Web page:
US 3340693 A
Description (OCR text may contain errors)
Sept. 12, 1967 w w. s. ROW 3,340,693
METHOD AND APPARATUS FOR INDUCING HARDENING OR CEMENTING IN A MASS 0F BACK-FILL IN A MINE OPENING Filed April 1, 1965 3 Sheets-Sheet 1 FIG. I
w wa lm Sept. 12, 1967 w. s. ROW 3,340,693
METHOD AND APPARATUS FOR INDUCING HARDENING OR CEMENTING IN Filed April 1, 1965 A MASS OF BACK-FILL IN A MINE OPENING 5 Sheets-Sheet 2 FIG. 3
Sept. 12, 1967 w. s. ROW 3,340,693
METHOD AND APPARATUS FOR INDUCING HARDENING 0R CEMEN'IING IN A MASS OF BACK-FILL IN A MINE OPENING Filed April 1, 1965 3 Sheets-Sheet 5 MW 1M 11 WW T T MM FIG 4 United States Patent 3,340,693 METHOD AND APPARATUS FOR INDUCING I-IARDENING OR CEMENTING IN A MASS OF BACK-FILL IN A MINE OPENING William S. Row, 168 Forest Hill Road, Toronto 7, Ontario, Canada Filed Apr. 1, 1965, Ser. No. 444,531 Claims priority, application Canada, Feb. 15, 1965,
23,323 16 Claims. (Cl. 6136) ABSTRACT OF THE DISCLOSURE In mining, back-fill is reacted wits a suitable reagent passed therethrough to harden or self-cement the material and form a rigid mass of back-fill.
The present invention relates generally to the filling of subterranean cavities and more particularly to a method and apparatus for strengthening back-fill materials used in closing mine openings.
According to present practices in an underground mining operation after a large area or stope has been mined out it is often necessary to refill this opening to provide support for the walls and roof of the cavity and to allow mining in adjacent areas. The materials used for backfilling operations are frequently sand, often produced by desliming mill tailings, which may be mixed with gangue materials from the normal crushing operation. The material is packed into the open stope area and the area closed off. These materials are not bound together to form a solid mass and may in rare instances partially be eroded by underground streams, thus lessening the support for the walls and roof of the cavity. The disadvantages of this procedure involving the use of unconsolidated material are readily apparent to a mining engineer.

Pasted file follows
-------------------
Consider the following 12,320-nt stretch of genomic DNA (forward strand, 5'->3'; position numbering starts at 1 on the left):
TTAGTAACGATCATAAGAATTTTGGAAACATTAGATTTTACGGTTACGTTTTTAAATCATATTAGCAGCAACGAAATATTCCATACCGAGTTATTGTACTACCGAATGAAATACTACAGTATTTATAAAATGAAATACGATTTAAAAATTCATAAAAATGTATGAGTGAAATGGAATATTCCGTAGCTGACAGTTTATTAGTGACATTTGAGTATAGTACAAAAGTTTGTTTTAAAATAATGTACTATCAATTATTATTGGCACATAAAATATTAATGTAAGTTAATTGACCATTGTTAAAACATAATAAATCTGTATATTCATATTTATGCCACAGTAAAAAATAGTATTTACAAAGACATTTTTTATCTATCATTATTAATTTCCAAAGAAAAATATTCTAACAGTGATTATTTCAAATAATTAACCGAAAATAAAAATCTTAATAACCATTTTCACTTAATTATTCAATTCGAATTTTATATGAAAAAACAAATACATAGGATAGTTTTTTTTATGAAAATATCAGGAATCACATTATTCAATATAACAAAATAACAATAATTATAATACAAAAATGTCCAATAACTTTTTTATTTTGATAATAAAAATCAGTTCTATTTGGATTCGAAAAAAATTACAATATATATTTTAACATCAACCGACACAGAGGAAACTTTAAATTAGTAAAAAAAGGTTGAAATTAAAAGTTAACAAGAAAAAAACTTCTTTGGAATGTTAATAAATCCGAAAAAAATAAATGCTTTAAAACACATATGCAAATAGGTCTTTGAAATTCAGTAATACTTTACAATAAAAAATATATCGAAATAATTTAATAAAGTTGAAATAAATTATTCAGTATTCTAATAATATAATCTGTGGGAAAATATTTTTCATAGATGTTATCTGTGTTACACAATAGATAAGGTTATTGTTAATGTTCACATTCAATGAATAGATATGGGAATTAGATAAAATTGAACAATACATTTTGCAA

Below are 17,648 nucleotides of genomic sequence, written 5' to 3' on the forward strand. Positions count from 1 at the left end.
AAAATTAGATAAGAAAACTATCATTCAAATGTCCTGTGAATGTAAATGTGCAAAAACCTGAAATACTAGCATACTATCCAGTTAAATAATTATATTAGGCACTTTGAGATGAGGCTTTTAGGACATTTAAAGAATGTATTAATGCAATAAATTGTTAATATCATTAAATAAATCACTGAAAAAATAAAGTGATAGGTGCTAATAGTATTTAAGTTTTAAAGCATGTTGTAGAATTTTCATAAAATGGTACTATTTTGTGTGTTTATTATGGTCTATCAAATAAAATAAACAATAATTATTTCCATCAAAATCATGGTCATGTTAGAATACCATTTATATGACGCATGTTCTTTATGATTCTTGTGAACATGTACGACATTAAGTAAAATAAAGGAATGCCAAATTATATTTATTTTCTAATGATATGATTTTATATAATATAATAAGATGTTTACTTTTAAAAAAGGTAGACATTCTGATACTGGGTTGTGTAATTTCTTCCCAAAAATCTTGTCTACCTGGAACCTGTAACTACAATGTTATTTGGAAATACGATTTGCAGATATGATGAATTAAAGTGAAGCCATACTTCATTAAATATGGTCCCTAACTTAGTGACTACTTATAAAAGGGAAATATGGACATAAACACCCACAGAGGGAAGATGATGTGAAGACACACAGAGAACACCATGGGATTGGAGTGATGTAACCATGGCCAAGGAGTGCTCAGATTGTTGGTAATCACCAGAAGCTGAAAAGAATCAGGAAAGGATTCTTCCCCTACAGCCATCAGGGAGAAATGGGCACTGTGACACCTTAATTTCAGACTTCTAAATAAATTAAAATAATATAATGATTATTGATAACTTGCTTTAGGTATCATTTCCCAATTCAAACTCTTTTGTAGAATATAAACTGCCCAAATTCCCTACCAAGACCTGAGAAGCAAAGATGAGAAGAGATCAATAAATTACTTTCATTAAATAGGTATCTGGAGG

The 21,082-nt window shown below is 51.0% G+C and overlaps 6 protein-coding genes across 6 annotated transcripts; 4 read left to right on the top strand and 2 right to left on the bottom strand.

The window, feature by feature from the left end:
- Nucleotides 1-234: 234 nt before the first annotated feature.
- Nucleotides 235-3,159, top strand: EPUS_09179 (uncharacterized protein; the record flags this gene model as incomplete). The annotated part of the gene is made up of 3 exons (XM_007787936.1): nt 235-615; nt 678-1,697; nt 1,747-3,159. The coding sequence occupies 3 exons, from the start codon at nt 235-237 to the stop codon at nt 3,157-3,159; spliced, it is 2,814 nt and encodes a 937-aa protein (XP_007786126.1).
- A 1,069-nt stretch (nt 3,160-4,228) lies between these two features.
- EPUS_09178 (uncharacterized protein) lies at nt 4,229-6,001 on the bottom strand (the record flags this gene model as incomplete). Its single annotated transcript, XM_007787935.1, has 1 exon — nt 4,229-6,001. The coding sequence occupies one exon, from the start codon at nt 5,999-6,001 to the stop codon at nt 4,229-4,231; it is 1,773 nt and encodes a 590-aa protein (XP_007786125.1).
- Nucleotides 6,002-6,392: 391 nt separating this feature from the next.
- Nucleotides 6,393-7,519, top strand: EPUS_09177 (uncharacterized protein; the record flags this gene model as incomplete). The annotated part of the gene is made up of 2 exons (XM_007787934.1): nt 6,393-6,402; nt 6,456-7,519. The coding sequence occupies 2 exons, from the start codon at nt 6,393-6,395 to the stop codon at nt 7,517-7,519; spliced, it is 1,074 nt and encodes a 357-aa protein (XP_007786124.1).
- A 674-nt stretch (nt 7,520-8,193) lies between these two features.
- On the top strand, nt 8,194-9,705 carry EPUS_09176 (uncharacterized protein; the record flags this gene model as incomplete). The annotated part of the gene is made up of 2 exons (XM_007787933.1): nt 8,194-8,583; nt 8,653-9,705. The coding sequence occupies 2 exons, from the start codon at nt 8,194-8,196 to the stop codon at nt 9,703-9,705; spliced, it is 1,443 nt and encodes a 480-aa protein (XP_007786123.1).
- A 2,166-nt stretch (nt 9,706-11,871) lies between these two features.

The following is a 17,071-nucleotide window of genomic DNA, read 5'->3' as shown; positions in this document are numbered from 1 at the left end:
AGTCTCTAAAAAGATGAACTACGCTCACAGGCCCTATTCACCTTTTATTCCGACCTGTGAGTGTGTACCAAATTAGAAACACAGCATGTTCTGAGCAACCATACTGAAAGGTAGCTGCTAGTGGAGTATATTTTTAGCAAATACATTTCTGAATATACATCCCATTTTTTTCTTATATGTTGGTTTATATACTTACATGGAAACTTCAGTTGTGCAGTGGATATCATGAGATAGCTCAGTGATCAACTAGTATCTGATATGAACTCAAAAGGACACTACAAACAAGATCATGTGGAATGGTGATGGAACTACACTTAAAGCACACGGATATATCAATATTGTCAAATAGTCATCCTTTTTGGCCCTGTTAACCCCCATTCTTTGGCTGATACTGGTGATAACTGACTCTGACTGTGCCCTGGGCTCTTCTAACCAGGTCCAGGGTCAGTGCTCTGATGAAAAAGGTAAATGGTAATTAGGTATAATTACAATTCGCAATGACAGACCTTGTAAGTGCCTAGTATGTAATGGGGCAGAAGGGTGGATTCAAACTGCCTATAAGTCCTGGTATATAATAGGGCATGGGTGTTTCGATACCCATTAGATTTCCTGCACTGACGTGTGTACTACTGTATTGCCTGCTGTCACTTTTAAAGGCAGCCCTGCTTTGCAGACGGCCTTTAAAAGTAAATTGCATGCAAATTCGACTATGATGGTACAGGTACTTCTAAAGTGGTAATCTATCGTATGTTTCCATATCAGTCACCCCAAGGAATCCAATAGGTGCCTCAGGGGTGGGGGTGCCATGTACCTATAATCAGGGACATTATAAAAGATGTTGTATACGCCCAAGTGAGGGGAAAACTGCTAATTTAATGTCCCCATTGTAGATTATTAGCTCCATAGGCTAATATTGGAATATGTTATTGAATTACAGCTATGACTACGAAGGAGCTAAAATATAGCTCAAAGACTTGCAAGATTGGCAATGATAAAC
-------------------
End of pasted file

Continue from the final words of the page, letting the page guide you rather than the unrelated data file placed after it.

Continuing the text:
There is a great need in the mining industry for an economical firmly-set back-fill of considerable strength for these stope cavities. A back-fill which is desired in mining operations is one which may easily be placed in mine openings or cavities and which will set into a rigid mass sufiicient to fill the mined-out area. The preferred mass or back-fill should be able to support the filled opening in approximately its original dimensions and able to later support such weight which may come upon it when further mining is carried out adjacent or near the area.
Broadly speaking, in order to fill the need mentioned above, the present invention employs back-fill comprising in part materials which may be reacted with a suitable reagent to form a rigid mass of back-fill when the fill has settled and the reaction completed. For example, backfill sand containing amounts of sulphide materials, developedthrough the desliming of milled tailings may be oxidized by the passage therethrough of air to provide a strong and rigid back-fill structure.
Thus, by one aspect of the present invention there is provided a method of forming a rigid mass in a subterranean cavity which comprises charging said cavity with fill material and passing a reactive agent through the material whereby hardening or self-cementing of the material is induced.
This and other aspects of the invention will become apparent from the following detailed description and drawings wherein:
FIG. 1 is a diagrammatic longitudinal section of the bulkhead with a cross-section portion of the scram drift;
FIG. 2 is a schematic cross-section of the scram drift and lower portion of the stope area;
FIG. 3 is a plan view of the lower stope area showing one arrangement of the gas outlets; and
FIG. 4 is a schematic cross-sectional View of the overall stope area.